heavyweightheart:

I’m sure I don’t say this enough bc this blog has evolved w me out of active recovery, but for those of you in those early, chaotic, agonizing phases (or coming out of relapse), it gets easier. I know it feels like you’re the one who can’t do it, and recovery seems fake or impossible to imagine, and you’re not seeing progress, and you’re in so much emotional and physical pain. This doesn’t last. If you keep going, pressing into recovery, you will move past this and the way forward will become clearer and clearer. You will get free. Yes, even you. 💗

ptsdrecoverydiary:

I think our culture only wants certain recovery and survivor stories. They have to be stories that are neat and finalized, with no loose ends. Stories that promise a return to “normality.” Stories where the survivor is now somehow unbreakable and robust, “inspirational”, having put all the shattered pieces back together in perfect formation so the cracks don’t even show. Trauma is left way, way behind on the road. But most stories of survival and recovery are not usually like this. They are fragmented, halting, changing and sometimes circling back. Sometimes they’re slow. Sometimes they’re so incremental that to an outsider it seems like progress is not even being made. They’re often stories of relapse and then recovery again, falling and getting up again, breaking and then putting it together again in a different way. They’re really messy stories. I don’t know if a lot of people can handle that uncertain, vulnerable space. And maybe that’s why we don’t get that many stories, at least in the mainstream, that tell the story like the shifting and often tender trembling thing it is.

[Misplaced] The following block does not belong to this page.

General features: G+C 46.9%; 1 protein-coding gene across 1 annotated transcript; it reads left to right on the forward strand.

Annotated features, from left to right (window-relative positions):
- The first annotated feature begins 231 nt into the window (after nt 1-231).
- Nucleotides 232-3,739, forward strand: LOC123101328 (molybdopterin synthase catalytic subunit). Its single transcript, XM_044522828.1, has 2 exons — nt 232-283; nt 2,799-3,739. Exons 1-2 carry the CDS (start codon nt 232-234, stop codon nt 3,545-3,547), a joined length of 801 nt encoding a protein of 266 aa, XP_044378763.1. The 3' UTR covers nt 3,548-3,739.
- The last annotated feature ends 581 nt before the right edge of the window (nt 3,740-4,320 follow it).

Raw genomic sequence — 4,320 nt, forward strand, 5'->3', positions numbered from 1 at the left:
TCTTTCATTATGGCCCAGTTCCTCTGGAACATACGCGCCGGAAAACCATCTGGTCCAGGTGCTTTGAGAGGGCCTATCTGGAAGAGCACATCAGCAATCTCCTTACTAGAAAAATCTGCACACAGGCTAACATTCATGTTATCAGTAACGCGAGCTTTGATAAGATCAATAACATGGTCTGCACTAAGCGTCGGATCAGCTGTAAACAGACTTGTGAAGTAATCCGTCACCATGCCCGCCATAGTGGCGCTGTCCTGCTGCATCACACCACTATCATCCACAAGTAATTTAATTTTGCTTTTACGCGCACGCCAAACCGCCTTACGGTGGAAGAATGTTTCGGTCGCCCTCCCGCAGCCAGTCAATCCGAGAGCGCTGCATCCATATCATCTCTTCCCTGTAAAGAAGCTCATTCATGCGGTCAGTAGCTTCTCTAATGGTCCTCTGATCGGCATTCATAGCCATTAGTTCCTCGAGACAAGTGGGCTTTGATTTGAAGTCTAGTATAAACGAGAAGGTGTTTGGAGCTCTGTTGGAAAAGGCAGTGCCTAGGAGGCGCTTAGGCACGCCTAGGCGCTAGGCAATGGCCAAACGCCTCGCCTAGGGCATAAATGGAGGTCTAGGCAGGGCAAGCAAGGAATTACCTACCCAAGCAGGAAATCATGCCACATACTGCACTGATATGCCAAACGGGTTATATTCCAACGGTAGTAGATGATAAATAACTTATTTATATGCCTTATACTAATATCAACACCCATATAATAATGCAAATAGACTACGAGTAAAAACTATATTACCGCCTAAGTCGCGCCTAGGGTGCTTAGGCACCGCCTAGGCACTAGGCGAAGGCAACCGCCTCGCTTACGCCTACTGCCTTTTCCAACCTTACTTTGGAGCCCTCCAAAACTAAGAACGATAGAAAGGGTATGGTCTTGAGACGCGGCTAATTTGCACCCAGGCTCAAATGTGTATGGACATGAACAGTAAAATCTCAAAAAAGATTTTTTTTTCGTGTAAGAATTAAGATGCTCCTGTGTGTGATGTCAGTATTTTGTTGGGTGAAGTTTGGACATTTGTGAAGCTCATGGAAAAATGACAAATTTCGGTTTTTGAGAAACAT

edgelord™: the worst way to end something is “everyone is happy in the end!” like how boring can you be???
me, with my crippling mental health cocktail, clinging desperately to the idea that survivors can find happiness someday and aren’t forever plagued by their problems: …….okay

onewordtest:

How about this

How about instead of “recovery arcs” for disabled characters

We have self-actualization arcs

How about we let a character discover self-love, self-care, identity, and pride in being disabled

Instead of the purpose of a disabled character’s story to always be to become non-disabled in the end

Honestly, fuck recovery arcs

willyourun:

rikodeine:

“tumblr is anti-recovery” well seeing as how “recovery” in society generally means “able to work full time and contribute to capitalism regardless of your actual health and happiness” I fail to see why I should be pro-recovery tbh I really do, cos if there’s one thing you learn when studying in community and social services it’s that your job is not to make people “well” it’s to get them off welfare and into full time employment, and fuck that. 

Also not all of us will “recover” ever no matter how hard we try. For many people, especially those with personality disorders or trauma related illnesses, our conditions are chronic and while the symptoms might lessen or become easier to deal with over time they will never completely go away. I’m tired of seeing pro-recovery posts and feeling excluded. I can’t really recover and that’s OK.